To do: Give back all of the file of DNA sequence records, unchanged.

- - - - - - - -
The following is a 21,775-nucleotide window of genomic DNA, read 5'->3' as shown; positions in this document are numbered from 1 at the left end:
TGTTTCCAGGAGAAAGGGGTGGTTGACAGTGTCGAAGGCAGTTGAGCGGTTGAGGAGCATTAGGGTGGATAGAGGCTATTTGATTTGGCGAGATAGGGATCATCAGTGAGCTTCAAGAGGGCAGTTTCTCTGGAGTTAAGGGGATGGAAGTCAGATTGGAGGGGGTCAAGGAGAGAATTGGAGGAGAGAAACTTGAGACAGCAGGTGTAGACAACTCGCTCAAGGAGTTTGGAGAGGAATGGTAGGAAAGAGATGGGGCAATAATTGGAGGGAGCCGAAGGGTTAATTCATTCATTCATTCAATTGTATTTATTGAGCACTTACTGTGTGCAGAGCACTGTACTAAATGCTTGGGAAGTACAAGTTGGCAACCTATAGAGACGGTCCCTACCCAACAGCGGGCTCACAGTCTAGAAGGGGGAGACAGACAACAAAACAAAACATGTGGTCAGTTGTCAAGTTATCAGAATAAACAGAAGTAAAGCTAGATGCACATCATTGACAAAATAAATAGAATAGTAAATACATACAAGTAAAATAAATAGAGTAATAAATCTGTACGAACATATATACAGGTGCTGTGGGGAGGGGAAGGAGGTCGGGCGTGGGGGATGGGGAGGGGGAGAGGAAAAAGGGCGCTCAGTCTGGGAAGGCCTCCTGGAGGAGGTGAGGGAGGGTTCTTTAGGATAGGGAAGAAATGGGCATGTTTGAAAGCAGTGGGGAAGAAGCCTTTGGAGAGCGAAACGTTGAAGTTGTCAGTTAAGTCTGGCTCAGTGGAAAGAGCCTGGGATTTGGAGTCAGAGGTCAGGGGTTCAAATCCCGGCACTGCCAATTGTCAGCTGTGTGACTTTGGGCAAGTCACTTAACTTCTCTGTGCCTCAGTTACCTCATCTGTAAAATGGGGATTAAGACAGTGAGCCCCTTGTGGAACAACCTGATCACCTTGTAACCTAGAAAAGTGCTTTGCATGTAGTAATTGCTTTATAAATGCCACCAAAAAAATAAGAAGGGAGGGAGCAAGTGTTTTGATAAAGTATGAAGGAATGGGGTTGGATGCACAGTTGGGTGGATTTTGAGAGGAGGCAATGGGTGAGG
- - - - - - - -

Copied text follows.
The following is a 21,775-nucleotide window of genomic DNA, read 5'->3' as shown; positions in this document are numbered from 1 at the left end:
TGTTTCCAGGAGAAAGGGGTGGTTGACAGTGTCGAAGGCAGTTGAGCGGTTGAGGAGCATTAGGGTGGATAGAGGCTATTTGATTTGGCGAGATAGGGATCATCAGTGAGCTTCAAGAGGGCAGTTTCTCTGGAGTTAAGGGGATGGAAGTCAGATTGGAGGGGGTCAAGGAGAGAATTGGAGGAGAGAAACTTGAGACAGCAGGTGTAGACAACTCGCTCAAGGAGTTTGGAGAGGAATGGTAGGAAAGAGATGGGGCAATAATTGGAGGGAGCCGAAGGGTTAATTCATTCATTCATTCAATTGTATTTATTGAGCACTTACTGTGTGCAGAGCACTGTACTAAATGCTTGGGAAGTACAAGTTGGCAACCTATAGAGACGGTCCCTACCCAACAGCGGGCTCACAGTCTAGAAGGGGGAGACAGACAACAAAACAAAACATGTGGTCAGTTGTCAAGTTATCAGAATAAACAGAAGTAAAGCTAGATGCACATCATTGACAAAATAAATAGAATAGTAAATACATACAAGTAAAATAAATAGAGTAATAAATCTGTACGAACATATATACAGGTGCTGTGGGGAGGGGAAGGAGGTCGGGCGTGGGGGATGGGGAGGGGGAGAGGAAAAAGGGCGCTCAGTCTGGGAAGGCCTCCTGGAGGAGGTGAGGGAGGGTTCTTTAGGATAGGGAAGAAATGGGCATGTTTGAAAGCAGTGGGGAAGAAGCCTTTGGAGAGCGAAACGTTGAAGTTGTCAGTTAAGTCTGGCTCAGTGGAAAGAGCCTGGGATTTGGAGTCAGAGGTCAGGGGTTCAAATCCCGGCACTGCCAATTGTCAGCTGTGTGACTTTGGGCAAGTCACTTAACTTCTCTGTGCCTCAGTTACCTCATCTGTAAAATGGGGATTAAGACAGTGAGCCCCTTGTGGAACAACCTGATCACCTTGTAACCTAGAAAAGTGCTTTGCATGTAGTAATTGCTTTATAAATGCCACCAAAAAAATAAGAAGGGAGGGAGCAAGTGTTTTGATAAAGTATGAAGGAATGGGGTTGGATGCACAGTTGGGTGGATTTTGAGAGGAGGCAATGGGTGAGG